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Why Indian govt's move to ban wheat exports was necessary

It makes tremendous economic sense to be food secure rather than standing in queue next year with a begging bowl

Why Indian govt’s move to ban wheat exports was necessary
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Why Indian govt’s move to ban wheat exports was necessary

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A country like India, with food inflation steadily rising and knowing well that it has over 800 million nutritionally poor whose food security is of paramount importance, the country has to be watchful for two reasons. First, several global climate studies say that extreme heat wave incidences will now become frequent, from an average of once in 100 years, to once in 3 years. Who know therefore how the weather will perform in the months to come, how the monsoons will behave, and so on. Secondly, there is still a remote possibility of pandemic showing its head again, which means India must be ready with enough grain surpluses in its kitty

At a time when the UN Secretary General Antonio Guterres warns that 49 million people in 43 countries are just one step away from famine, India's conditional ban on wheat exports – and that too at a time when countries are scrambling to pile up as much grain as possible for their food reserves - has drawn much criticism from the international community.

While the G-7 countries have expressed their disappointment over trade restrictions imposed by India, the German Agriculture Minister Cem Ozdemir on the sidelines of the recent summit meeting of G-7 agricultural ministers said: "We call India to assume its responsibility as a G-20 member," adding that the issue will be discussed further at the forthcoming G-20 leaders meet in Germany, in June. As if this is not enough, Kristalina Georgieva, the chief of the International Monetary Fund (IMF) has now urged India to rethink its ban on wheat exports. Speaking to Indian media at the World Economic Forum at Davos she said: "I would beg India to reconsider as soon as possible because the more countries step into export restrictions, the more others would be tempted to do so and we would end up as a global community less equipped to deal with the crisis."

While the international pressure on India to lift the ban is understandable, I find Indian economists as well as economic writers too speaking the language of the rich countries. For the past several years Indian economists, led by World Bank, were critical of India's food procurement system that led to over production of grain surplus year after year, but now in a complete turnaround want farmers to produce more for exports, so as find a permanent slot in international wheat trade – an opening that has been temporarily created by the ongoing conflict in the Russia-Ukraine region.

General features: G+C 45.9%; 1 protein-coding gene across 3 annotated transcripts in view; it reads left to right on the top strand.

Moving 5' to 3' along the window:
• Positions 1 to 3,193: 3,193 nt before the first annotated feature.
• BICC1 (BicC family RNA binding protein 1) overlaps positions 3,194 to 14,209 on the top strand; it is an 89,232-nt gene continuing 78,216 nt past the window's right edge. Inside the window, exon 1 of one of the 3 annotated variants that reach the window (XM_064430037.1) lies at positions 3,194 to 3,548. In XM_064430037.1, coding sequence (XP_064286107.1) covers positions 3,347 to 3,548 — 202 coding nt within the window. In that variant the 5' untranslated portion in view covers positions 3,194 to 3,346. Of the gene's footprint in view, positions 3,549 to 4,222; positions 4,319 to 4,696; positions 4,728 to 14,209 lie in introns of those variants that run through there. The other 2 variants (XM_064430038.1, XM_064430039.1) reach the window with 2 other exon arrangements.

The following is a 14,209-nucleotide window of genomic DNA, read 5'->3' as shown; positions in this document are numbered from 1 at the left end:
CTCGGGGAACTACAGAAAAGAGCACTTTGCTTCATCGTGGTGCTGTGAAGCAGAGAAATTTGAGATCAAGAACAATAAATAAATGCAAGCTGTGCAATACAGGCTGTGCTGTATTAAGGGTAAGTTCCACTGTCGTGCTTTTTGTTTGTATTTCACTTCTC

Before we examine why the need for a ban in wheat exports was necessary, let's first look at how superficial is the humanitarian responsibility that the rich developed countries are blaming India for. Even with the best of intentions, India's target of exporting wheat was only 10 million tonnes, to be stretched to 12 million tonnes at best. This would be a fraction of the food supplies required. But if the G-7 countries really care about the poor and hungry people, here is an opportunity for them to act like a statesman and demonstrate leadership

By just cutting down by 50 per cent the grain supplies that go into producing ethanol and also palm oil that goes into bio-diesel production, the rich countries can easily meet the entire shortfall in food supplies. New Scientist magazine estimates that the US utilises 90 million tonnes grain for ethanol and the European Union makes use of 12 million tonnes, including wheat and maize. Since only six per cent of the fuel sold in the US is ethanol, diverting grains back to feed the people wouldn't make much difference in any case to fuel prices. But for the hungry, it would be like the proverbial straw that pulls the hungry from the jaws of acute hunger and starvation.